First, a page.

THE BRITISH LIBRARY

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259 posts categorized "Decoration"

21 July 2021

Miniature books

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Medieval manuscripts come in all shapes and sizes: handy books for personal reading, mid-size volumes for the library or classroom, staggeringly huge tomes for the choir or lectern. But manuscripts that are extra tiny are especially rare and fascinating. Miniature books wow us with the skilfulness of their delicate script and puzzle us with the question of "why so small?". What motivated people to make books with pages so petite that they take all your dexterity to turn, and script so minute that you have to strain your eyes to read? Inspired by the British Library’s current Miniature Books exhibition, we thought we'd explore some of our teeny tomes.

A papyrus leaf, a frame containing nine parchment leaves, a book in a red binding, a book in a gold binding, and a walnut
A scale image of some of the manuscripts included in this blogpost next to a walnut: Papyrus 2556, Papyrus 120 (3), Add MS 58280, Stowe MS 956

Definitions vary, but books measuring under 3 or 4 inches (76 or 101 mm) on their longest side are generally considered miniature. The earliest books of these dimensions in the British Library are leaves which once formed part of miniature codices from Roman Egypt, written in Greek. A papyrus example, dating from the 3rd century and containing a fragment of the Psalms, measures 73 x 56 mm (Papyrus 2556). Discussing why miniature books appealed to Christian owners in the late Roman Empire, scholars have suggested that they might have been particularly useful for carrying on travels, or for wearing close to the body as religious amulets, or for discretely hiding in times of persecution.

A page from a papyrus miniature codex
A fragment of the Psalms from a miniature codex. Egypt, 3rd century. 73 x 56 mm. Papyrus 2556

Nine parchment leaves, each measuring about 68 x 45 mm, once formed a complete codex from 6th century-7th century Egypt (Papyrus 120 (3)). These diminutive pages of Greek writing contain a hymn to the Nile with a prayer for the flood, the Niceno-Constantinopolitan Creed and Psalm 132 (133). Its small dimensions, short length and texts which were believed to have particular potency suggest that it may have been used as an amulet.

Nine parchment leaves from a miniature codex
Nine leaves from a miniature codex containing a hymn to the Nile with a prayer for the flood, the Niceno-Constantinopolitan Creed and Psalm 132 (133). Egypt, 6th-7th century. 68 x 45 mm. Papyrus 120 (3)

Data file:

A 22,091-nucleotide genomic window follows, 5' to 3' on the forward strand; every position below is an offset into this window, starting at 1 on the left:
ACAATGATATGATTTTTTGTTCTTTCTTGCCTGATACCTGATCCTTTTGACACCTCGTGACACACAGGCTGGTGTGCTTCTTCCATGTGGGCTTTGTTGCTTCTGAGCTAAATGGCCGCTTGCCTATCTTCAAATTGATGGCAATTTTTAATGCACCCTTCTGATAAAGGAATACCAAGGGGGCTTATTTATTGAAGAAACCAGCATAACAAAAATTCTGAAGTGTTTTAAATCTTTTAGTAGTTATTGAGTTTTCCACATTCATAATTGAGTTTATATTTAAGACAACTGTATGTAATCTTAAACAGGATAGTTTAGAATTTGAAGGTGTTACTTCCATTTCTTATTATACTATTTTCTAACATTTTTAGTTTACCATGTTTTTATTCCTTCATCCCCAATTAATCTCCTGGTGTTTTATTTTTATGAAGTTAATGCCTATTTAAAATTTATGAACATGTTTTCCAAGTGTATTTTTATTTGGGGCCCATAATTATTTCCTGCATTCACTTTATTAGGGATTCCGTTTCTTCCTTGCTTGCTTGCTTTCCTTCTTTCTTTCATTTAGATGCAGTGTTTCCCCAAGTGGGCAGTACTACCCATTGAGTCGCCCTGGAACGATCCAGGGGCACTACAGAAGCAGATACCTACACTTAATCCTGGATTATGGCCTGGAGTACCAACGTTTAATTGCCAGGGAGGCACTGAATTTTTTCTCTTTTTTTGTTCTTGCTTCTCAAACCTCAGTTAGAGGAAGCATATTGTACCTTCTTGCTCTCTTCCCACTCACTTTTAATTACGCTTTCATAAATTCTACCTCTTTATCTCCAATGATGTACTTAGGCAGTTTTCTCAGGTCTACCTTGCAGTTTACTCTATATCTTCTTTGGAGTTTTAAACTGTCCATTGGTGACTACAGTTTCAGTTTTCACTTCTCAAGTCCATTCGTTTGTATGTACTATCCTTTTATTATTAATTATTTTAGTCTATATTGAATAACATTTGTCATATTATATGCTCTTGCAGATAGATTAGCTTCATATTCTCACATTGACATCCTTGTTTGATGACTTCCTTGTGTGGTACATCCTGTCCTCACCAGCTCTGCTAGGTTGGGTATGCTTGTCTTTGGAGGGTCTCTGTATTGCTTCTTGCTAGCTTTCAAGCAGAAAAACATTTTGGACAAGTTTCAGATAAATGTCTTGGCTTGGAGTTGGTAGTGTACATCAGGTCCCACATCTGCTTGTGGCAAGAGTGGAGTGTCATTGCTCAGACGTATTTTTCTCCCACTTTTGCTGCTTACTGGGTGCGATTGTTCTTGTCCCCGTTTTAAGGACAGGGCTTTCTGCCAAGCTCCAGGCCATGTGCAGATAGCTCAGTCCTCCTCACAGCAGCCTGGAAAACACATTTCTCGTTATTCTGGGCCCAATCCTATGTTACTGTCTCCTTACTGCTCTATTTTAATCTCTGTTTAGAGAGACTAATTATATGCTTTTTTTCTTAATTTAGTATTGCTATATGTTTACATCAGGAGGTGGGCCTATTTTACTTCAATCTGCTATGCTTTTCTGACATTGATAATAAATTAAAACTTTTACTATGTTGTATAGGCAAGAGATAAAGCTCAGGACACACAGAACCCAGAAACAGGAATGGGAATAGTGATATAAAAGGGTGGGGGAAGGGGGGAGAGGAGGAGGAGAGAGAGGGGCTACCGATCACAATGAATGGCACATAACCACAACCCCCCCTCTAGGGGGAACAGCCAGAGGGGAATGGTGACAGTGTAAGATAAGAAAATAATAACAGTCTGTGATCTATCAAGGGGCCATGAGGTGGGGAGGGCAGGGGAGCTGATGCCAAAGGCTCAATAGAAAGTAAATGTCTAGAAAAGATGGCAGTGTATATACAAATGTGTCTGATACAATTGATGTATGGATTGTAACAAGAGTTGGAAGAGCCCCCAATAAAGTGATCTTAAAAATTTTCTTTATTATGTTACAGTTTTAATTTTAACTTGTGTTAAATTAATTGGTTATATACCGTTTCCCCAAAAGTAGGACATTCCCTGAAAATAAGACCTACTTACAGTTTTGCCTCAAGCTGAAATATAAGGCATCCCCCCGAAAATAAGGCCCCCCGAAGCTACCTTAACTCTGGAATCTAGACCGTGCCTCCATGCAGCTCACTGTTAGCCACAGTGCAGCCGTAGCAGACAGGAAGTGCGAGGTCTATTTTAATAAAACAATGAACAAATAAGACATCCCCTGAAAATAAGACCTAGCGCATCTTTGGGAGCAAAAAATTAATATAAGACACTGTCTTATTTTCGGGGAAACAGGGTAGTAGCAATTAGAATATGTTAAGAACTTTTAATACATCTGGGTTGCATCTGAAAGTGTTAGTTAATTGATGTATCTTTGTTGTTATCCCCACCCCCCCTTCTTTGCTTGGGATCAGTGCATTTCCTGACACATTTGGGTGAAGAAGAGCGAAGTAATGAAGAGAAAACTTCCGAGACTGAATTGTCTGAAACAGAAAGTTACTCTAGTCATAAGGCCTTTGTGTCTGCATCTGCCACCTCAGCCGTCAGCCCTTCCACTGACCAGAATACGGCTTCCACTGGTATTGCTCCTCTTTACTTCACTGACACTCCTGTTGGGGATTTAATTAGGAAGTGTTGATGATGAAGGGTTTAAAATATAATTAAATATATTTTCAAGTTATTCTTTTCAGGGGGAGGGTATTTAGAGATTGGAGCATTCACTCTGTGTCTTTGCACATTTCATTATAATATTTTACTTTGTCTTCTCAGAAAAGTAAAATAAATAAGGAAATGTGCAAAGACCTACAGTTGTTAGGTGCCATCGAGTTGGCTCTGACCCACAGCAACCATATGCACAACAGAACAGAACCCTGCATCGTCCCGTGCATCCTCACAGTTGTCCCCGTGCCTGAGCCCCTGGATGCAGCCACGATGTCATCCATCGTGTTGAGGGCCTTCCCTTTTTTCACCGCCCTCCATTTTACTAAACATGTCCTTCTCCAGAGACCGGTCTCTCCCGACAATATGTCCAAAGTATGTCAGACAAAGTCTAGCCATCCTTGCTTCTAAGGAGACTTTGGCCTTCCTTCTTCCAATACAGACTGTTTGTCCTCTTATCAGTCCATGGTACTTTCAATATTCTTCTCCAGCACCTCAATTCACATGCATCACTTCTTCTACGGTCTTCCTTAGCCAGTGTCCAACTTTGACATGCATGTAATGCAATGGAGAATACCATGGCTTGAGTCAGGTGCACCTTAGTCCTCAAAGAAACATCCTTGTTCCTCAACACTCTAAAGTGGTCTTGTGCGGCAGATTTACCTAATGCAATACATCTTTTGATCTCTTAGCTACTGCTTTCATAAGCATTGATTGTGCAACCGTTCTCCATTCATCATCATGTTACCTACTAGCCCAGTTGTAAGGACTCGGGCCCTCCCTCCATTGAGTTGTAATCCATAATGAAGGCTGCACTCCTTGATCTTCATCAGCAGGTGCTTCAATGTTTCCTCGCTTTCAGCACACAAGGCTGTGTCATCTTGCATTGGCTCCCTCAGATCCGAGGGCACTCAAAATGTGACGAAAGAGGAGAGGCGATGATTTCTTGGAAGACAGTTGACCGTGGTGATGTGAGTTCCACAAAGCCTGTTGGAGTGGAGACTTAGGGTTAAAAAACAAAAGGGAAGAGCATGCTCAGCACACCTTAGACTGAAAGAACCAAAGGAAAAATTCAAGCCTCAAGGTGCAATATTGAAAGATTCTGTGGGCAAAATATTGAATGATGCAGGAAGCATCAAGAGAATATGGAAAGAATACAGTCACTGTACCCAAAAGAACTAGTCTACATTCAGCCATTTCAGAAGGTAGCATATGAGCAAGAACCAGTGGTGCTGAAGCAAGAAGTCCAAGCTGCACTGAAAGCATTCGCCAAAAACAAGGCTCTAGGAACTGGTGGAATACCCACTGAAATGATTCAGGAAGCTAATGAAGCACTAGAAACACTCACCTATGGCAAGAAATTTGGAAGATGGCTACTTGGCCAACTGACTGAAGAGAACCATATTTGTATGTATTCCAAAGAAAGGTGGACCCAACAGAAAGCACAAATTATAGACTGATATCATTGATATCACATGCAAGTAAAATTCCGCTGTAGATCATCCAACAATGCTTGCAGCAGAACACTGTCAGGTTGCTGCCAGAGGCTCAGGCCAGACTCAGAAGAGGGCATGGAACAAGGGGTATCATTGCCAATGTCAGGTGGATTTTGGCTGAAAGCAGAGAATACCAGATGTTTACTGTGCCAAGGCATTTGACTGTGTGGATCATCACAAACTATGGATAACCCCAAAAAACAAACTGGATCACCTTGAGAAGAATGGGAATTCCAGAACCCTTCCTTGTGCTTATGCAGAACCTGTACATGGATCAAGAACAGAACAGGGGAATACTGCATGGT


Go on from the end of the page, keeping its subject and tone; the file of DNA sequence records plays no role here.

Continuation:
Miniature books had a novelty value, prompting writers to comment on them as marvels. For example, Pliny the Elder, citing Cicero, reports in his Natural History (AD 77) that there was a copy of Homer's Iliad written on a piece of parchment so small that it could fit inside a walnut shell. Later scribes were inspired to try and match this ancient achievement, including the 16th-century English calligrapher Peter Bales. A note written in 1586/7 describes ‘A most strange and rare piece of worke brought passe by Peter Bales, an Englishman, a Clerke of the Chauncery of the proofe and demonstracioun of the Whole Bible to be written by hym everie word at length within an English Wallnut no bigger then a hennes egg’ (Harley MS 530, f. 14v). Sadly Bales’ tiny Bible doesn’t survive. None of our miniature books can rival these impressive walnut-sized feats (see the image at the top of this blogpost).

A note in a manuscript describing a miniature manuscript written by Peter Bales
A note describing a Bible manuscript that could fit inside a walnut written by Peter Bales. England, 1586/7. Harley MS 530, f. 14v.

Display of scribal skill might have motivated the creation of an illuminated 15th-century Book of Hours measuring only 54 x 40mm (Add MS 58280). Unusually, the scribe, Roger Pynchebek, signed his name at the end of the book: 'Scriptori merita mater pia redde Maria. Amen. Nunc finem feci. Da mihi quod merui. Quod Rogero Pynchebek þe writer of þis boke. In þe yere of our lorde MoCCCC.lxx iiiio' (Affectionate Mother Mary, give to the writer his just reward. Amen. Now I have made an end, give me what I deserve. That is, Roger Pynchebek the writer of this book. In the year of our Lord 1474). Perhaps with this tiny volume, Roger Pynchebek hoped to advertise his impressive scribal skills to prospective clients.